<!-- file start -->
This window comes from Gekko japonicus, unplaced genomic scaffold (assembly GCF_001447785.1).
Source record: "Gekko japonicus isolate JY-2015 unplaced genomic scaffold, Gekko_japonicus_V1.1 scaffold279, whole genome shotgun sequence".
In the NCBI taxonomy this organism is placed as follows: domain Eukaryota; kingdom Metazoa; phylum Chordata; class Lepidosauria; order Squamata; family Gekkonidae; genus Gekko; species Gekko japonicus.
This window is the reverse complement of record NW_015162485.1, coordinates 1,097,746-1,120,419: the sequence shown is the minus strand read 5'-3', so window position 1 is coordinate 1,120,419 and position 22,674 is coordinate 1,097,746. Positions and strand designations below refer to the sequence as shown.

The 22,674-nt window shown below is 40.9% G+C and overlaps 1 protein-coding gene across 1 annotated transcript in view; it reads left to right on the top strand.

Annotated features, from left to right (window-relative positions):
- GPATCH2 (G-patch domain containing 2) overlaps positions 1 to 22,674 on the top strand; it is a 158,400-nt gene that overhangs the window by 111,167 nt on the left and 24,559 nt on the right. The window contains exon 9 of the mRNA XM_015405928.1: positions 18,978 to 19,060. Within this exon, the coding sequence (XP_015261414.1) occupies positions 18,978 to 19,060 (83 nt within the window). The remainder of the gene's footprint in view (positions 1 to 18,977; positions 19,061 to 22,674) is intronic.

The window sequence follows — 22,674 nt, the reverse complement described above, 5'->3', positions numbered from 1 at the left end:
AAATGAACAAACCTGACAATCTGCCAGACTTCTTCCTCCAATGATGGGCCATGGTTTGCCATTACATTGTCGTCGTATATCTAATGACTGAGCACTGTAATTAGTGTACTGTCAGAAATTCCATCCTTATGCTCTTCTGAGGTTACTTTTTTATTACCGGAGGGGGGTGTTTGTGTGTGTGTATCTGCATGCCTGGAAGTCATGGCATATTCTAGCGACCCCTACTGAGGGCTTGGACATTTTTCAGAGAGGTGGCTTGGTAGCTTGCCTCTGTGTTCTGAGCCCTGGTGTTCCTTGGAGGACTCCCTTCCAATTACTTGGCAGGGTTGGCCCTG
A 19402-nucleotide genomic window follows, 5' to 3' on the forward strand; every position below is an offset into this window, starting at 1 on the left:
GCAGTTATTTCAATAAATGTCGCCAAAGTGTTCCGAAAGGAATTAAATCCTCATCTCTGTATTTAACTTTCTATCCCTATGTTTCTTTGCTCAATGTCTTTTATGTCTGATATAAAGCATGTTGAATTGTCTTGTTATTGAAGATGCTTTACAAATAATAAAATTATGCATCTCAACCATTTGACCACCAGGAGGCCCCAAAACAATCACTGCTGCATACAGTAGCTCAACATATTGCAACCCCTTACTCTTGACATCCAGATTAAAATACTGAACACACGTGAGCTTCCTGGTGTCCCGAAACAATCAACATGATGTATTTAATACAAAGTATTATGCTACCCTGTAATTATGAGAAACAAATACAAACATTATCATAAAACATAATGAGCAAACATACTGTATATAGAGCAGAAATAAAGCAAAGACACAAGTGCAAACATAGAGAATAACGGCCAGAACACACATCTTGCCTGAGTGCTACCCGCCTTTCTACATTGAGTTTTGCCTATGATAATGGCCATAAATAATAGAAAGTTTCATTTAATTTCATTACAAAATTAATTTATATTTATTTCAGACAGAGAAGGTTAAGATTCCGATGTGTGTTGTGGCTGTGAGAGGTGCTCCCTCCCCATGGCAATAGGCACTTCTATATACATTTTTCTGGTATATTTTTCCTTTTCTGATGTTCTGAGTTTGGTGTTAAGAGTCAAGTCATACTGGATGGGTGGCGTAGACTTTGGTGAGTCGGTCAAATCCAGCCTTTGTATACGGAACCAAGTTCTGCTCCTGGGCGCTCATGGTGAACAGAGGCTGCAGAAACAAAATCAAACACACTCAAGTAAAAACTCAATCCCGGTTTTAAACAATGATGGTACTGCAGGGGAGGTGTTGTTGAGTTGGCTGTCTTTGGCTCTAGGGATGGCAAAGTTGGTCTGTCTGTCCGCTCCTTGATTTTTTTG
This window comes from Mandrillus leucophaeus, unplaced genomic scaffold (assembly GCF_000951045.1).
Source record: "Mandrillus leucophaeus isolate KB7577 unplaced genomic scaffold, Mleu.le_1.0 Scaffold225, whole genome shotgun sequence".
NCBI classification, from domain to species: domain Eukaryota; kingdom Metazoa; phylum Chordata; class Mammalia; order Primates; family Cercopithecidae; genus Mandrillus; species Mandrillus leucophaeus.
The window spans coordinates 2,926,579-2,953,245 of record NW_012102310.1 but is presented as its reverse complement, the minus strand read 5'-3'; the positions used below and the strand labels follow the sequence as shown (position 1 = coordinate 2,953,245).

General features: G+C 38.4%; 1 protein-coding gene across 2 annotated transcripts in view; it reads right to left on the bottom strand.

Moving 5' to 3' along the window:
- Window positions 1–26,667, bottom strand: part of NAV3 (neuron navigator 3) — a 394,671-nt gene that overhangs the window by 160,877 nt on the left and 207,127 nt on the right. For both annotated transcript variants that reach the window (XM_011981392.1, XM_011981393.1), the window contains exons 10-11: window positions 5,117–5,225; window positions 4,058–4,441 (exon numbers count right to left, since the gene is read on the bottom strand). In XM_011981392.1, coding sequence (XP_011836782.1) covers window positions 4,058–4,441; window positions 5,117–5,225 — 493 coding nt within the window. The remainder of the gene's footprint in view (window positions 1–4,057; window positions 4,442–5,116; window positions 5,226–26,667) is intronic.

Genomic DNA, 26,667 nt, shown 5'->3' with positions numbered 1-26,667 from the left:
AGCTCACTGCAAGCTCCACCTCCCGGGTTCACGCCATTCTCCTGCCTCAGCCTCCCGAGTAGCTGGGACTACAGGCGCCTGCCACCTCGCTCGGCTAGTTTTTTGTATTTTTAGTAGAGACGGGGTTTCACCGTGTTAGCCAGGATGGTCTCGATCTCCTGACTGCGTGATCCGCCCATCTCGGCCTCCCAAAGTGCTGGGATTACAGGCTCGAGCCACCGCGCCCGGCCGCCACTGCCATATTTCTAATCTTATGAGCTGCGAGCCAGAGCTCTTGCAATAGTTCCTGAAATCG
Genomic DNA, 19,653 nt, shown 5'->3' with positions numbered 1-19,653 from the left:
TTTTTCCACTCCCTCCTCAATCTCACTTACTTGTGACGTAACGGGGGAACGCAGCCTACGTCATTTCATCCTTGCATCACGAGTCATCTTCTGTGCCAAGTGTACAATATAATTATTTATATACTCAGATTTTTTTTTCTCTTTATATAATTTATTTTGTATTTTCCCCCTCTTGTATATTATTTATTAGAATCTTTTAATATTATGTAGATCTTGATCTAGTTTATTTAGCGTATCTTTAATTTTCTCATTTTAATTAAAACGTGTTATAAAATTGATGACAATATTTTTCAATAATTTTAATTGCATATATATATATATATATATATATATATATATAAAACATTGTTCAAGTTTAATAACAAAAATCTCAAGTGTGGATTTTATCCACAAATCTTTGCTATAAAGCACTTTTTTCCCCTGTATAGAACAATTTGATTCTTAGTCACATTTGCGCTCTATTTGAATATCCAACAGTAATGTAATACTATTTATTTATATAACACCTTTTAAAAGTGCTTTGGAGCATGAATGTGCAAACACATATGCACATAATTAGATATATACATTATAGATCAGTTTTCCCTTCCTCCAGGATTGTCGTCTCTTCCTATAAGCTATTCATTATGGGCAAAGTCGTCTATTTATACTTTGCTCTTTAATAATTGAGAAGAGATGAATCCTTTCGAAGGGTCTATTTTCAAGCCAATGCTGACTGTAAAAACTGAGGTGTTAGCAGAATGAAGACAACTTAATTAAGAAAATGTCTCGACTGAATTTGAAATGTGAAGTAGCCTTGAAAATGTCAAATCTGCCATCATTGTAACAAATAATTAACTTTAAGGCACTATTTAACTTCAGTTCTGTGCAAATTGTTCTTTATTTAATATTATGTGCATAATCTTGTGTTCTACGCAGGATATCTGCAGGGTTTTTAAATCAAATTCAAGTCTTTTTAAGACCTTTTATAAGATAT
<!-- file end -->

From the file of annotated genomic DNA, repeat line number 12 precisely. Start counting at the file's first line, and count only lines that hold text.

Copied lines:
This window comes from Mandrillus leucophaeus, unplaced genomic scaffold (assembly GCF_000951045.1).